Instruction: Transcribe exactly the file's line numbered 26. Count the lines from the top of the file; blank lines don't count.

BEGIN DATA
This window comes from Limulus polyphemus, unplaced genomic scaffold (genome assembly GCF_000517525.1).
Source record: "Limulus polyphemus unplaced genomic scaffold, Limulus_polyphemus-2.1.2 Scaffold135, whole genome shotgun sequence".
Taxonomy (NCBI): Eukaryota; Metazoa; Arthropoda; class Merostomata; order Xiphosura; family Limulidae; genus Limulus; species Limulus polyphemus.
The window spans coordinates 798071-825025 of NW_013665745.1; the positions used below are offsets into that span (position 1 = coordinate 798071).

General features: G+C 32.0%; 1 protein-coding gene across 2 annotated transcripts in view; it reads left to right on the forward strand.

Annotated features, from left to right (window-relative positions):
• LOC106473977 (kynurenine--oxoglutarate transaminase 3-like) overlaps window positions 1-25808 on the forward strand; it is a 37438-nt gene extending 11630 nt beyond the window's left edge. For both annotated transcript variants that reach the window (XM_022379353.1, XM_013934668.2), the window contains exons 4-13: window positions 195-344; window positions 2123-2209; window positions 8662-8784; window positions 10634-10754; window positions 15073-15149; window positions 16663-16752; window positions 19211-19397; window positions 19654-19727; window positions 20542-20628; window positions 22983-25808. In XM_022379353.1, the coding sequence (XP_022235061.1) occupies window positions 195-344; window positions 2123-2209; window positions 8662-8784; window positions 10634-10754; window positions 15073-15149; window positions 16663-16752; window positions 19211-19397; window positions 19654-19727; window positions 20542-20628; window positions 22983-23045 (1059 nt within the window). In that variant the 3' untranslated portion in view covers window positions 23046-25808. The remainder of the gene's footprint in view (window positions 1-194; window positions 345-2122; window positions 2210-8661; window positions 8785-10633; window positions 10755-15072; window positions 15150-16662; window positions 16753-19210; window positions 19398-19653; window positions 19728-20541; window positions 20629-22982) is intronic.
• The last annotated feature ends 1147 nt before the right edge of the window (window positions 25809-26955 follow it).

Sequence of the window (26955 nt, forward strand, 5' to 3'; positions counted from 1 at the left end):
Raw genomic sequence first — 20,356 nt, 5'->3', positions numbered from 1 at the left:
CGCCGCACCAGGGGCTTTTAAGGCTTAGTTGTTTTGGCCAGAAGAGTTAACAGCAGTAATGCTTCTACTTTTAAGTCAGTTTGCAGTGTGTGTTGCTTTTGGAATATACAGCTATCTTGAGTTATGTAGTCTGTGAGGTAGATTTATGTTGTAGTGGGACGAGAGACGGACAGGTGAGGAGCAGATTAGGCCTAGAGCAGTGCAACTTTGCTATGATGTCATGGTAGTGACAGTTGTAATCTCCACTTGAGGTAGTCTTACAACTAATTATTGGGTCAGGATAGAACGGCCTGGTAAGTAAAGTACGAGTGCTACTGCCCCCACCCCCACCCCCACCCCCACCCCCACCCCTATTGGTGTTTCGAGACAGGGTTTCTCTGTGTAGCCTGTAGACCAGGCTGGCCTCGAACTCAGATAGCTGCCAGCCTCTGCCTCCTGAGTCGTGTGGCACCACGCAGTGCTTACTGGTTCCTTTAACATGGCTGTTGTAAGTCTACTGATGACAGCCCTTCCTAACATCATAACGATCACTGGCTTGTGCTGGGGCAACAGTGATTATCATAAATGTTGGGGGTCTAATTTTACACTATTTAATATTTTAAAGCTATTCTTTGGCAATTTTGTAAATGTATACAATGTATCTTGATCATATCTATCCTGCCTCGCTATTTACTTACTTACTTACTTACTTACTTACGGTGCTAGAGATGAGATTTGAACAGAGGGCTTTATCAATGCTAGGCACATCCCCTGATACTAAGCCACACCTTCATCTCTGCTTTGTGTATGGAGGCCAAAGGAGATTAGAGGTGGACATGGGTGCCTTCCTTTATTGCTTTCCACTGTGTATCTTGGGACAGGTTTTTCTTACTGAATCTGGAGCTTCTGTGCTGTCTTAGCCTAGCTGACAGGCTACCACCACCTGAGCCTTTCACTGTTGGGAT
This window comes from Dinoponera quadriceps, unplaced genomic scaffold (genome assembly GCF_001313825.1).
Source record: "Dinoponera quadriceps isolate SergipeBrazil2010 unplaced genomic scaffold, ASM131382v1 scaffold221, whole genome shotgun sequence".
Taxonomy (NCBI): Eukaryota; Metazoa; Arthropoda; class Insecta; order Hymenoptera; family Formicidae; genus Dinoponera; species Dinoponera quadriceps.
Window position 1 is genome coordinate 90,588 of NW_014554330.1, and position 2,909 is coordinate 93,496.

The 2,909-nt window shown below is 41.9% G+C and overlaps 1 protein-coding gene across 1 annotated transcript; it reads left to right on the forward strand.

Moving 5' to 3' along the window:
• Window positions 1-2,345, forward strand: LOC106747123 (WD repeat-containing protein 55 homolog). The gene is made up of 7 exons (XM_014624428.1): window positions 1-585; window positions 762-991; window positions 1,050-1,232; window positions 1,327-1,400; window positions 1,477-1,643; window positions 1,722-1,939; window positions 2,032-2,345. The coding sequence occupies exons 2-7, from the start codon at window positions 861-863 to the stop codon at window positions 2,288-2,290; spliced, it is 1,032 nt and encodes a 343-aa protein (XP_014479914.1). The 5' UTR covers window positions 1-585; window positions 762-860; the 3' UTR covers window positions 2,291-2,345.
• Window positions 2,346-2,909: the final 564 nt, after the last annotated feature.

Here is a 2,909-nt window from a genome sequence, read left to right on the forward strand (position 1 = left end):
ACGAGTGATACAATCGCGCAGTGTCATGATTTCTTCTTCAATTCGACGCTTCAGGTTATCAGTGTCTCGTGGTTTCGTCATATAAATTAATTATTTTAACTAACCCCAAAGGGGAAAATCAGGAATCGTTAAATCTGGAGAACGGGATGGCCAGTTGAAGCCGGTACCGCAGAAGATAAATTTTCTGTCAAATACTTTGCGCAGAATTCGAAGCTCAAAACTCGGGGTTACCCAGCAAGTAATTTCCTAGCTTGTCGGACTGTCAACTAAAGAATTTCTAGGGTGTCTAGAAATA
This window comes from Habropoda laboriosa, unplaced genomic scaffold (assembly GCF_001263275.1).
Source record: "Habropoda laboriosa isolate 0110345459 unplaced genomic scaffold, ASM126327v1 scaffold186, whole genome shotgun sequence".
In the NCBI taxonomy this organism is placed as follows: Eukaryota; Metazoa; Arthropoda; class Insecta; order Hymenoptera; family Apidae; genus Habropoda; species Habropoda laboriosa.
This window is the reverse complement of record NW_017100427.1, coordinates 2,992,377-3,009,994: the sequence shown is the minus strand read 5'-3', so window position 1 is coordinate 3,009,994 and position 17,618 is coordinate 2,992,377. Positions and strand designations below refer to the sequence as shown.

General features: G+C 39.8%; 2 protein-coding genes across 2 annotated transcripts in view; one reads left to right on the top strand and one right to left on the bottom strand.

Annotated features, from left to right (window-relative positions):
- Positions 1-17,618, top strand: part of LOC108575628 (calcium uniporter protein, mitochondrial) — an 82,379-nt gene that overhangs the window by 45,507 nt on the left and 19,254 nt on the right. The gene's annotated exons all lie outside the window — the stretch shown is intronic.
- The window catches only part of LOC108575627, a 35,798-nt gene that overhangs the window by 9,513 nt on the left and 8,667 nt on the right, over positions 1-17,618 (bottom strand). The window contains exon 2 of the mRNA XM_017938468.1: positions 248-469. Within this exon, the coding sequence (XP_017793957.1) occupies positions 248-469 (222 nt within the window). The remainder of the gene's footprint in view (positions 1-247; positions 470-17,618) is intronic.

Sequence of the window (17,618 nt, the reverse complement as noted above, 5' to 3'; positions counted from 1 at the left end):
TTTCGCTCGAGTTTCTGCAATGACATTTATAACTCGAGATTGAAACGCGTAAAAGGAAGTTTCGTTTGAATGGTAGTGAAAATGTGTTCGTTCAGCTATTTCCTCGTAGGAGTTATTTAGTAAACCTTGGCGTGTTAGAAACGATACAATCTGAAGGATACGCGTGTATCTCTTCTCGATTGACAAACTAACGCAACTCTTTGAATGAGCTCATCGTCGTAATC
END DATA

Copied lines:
General features: G+C 39.8%; 2 protein-coding genes across 2 annotated transcripts in view; one reads left to right on the top strand and one right to left on the bottom strand.